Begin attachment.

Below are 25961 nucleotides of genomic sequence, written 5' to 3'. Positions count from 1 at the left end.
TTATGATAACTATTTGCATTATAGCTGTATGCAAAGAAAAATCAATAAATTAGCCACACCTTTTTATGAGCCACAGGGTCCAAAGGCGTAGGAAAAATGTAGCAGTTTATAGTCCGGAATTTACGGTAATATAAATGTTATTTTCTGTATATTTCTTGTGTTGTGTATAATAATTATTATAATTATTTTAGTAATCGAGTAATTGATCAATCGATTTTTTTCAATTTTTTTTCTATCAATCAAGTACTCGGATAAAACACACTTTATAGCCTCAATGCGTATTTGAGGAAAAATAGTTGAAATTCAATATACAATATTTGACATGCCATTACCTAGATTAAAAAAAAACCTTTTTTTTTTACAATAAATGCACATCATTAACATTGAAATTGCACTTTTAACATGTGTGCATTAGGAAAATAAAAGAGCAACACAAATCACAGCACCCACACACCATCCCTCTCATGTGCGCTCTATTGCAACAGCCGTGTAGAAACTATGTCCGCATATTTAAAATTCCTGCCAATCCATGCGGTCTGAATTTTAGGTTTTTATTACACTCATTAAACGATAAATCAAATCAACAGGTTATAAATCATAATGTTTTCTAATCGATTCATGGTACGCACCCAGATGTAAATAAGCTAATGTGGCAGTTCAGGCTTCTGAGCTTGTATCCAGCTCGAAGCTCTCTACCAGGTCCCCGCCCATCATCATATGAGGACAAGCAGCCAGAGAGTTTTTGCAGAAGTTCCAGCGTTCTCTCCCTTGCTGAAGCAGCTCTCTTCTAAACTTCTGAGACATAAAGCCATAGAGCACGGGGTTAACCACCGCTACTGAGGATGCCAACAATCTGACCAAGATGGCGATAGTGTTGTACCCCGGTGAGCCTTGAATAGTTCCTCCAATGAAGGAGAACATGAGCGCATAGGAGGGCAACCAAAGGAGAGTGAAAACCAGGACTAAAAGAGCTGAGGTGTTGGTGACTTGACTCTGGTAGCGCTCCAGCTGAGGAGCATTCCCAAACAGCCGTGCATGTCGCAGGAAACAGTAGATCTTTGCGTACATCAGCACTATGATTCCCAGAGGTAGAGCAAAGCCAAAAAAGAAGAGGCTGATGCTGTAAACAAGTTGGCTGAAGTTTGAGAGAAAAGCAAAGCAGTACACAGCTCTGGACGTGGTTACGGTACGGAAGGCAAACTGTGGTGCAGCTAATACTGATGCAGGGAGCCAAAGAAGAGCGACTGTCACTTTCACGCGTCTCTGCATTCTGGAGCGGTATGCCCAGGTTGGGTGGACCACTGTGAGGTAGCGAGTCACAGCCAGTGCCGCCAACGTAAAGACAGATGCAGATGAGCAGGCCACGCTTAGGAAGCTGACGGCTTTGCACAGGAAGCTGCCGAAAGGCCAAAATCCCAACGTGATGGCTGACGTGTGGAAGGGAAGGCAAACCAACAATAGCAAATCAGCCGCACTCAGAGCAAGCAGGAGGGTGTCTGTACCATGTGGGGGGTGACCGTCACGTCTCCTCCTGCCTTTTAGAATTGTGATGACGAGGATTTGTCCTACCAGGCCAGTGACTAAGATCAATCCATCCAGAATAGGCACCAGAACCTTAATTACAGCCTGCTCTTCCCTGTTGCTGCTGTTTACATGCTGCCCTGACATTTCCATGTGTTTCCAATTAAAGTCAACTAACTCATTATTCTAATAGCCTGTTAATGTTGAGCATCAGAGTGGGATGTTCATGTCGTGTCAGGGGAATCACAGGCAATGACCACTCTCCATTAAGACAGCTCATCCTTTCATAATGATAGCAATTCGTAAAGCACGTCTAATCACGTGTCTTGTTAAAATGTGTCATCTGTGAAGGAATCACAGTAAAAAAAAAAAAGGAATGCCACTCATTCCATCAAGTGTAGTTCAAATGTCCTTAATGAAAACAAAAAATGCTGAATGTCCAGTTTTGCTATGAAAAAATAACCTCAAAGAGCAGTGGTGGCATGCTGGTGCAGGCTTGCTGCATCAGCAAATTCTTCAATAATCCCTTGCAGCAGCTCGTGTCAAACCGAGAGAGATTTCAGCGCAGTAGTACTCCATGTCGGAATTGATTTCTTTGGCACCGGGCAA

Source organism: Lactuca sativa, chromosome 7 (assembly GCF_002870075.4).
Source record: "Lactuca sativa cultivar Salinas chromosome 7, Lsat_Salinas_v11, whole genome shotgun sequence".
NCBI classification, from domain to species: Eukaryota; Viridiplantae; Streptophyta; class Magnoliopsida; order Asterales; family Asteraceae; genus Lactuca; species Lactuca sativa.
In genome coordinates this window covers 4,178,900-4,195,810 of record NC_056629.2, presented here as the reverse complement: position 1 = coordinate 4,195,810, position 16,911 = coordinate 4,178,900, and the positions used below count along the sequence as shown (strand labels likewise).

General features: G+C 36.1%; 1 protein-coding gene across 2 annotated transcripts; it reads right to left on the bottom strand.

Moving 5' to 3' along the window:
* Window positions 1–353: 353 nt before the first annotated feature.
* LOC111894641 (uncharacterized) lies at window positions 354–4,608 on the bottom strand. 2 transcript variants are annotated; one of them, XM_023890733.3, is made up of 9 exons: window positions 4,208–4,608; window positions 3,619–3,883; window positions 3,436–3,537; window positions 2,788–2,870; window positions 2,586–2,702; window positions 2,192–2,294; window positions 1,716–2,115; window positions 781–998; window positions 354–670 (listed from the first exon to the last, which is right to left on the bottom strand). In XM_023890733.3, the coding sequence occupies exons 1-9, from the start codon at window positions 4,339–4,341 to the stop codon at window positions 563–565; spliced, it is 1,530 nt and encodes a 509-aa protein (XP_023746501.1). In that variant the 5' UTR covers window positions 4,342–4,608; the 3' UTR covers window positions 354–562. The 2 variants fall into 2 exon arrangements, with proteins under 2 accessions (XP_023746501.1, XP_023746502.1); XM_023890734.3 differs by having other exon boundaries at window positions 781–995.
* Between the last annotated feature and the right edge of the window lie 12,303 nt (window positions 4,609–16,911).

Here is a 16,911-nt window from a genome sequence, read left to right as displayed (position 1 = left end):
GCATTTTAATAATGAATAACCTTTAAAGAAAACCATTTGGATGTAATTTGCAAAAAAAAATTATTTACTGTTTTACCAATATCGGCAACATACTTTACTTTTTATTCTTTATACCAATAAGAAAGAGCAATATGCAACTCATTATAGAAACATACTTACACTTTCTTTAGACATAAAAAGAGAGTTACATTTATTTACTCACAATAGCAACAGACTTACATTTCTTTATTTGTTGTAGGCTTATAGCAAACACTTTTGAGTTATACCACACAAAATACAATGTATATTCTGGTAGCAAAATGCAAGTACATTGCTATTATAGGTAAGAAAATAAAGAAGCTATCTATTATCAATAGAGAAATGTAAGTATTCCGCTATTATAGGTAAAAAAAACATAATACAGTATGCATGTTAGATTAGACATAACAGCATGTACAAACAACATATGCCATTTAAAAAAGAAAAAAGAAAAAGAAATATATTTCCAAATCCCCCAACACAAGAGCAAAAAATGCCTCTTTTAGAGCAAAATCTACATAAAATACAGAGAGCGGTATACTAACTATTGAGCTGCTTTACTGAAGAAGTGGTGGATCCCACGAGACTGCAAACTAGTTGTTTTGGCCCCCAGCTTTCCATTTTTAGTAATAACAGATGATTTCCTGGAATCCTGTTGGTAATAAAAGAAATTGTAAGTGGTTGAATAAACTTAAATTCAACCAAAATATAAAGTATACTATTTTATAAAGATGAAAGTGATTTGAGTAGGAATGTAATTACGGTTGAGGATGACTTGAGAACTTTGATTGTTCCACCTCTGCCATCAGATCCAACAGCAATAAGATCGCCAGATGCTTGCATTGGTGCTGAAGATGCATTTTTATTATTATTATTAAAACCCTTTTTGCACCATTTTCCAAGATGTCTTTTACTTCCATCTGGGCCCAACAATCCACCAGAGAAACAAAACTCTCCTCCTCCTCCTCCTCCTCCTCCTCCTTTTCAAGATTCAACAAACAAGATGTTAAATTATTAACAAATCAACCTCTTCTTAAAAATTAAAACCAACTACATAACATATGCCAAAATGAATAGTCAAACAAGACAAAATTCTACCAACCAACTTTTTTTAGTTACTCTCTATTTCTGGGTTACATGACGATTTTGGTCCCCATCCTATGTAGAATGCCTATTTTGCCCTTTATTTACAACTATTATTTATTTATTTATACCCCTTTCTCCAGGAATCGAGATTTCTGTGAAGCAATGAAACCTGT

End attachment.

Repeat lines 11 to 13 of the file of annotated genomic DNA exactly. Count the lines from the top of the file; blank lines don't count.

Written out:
* Between the last annotated feature and the right edge of the window lie 12,303 nt (window positions 4,609–16,911).

Here is a 16,911-nt window from a genome sequence, read left to right as displayed (position 1 = left end):
GCATTTTAATAATGAATAACCTTTAAAGAAAACCATTTGGATGTAATTTGCAAAAAAAAATTATTTACTGTTTTACCAATATCGGCAACATACTTTACTTTTTATTCTTTATACCAATAAGAAAGAGCAATATGCAACTCATTATAGAAACATACTTACACTTTCTTTAGACATAAAAAGAGAGTTACATTTATTTACTCACAATAGCAACAGACTTACATTTCTTTATTTGTTGTAGGCTTATAGCAAACACTTTTGAGTTATACCACACAAAATACAATGTATATTCTGGTAGCAAAATGCAAGTACATTGCTATTATAGGTAAGAAAATAAAGAAGCTATCTATTATCAATAGAGAAATGTAAGTATTCCGCTATTATAGGTAAAAAAAACATAATACAGTATGCATGTTAGATTAGACATAACAGCATGTACAAACAACATATGCCATTTAAAAAAGAAAAAAGAAAAAGAAATATATTTCCAAATCCCCCAACACAAGAGCAAAAAATGCCTCTTTTAGAGCAAAATCTACATAAAATACAGAGAGCGGTATACTAACTATTGAGCTGCTTTACTGAAGAAGTGGTGGATCCCACGAGACTGCAAACTAGTTGTTTTGGCCCCCAGCTTTCCATTTTTAGTAATAACAGATGATTTCCTGGAATCCTGTTGGTAATAAAAGAAATTGTAAGTGGTTGAATAAACTTAAATTCAACCAAAATATAAAGTATACTATTTTATAAAGATGAAAGTGATTTGAGTAGGAATGTAATTACGGTTGAGGATGACTTGAGAACTTTGATTGTTCCACCTCTGCCATCAGATCCAACAGCAATAAGATCGCCAGATGCTTGCATTGGTGCTGAAGATGCATTTTTATTATTATTATTAAAACCCTTTTTGCACCATTTTCCAAGATGTCTTTTACTTCCATCTGGGCCCAACAATCCACCAGAGAAACAAAACTCTCCTCCTCCTCCTCCTCCTCCTCCTCCTTTTCAAGATTCAACAAACAAGATGTTAAATTATTAACAAATCAACCTCTTCTTAAAAATTAAAACCAACTACATAACATATGCCAAAATGAATAGTCAAACAAGACAAAATTCTACCAACCAACTTTTTTTAGTTACTCTCTATTTCTGGGTTACATGACGATTTTGGTCCCCATCCTATGTAGAATGCCTATTTTGCCCTTTATTTACAACTATTATTTATTTATTTATACCCCTTTCTCCAGGAATCGAGATTTCTGTGAAGCAATGAAACCTGT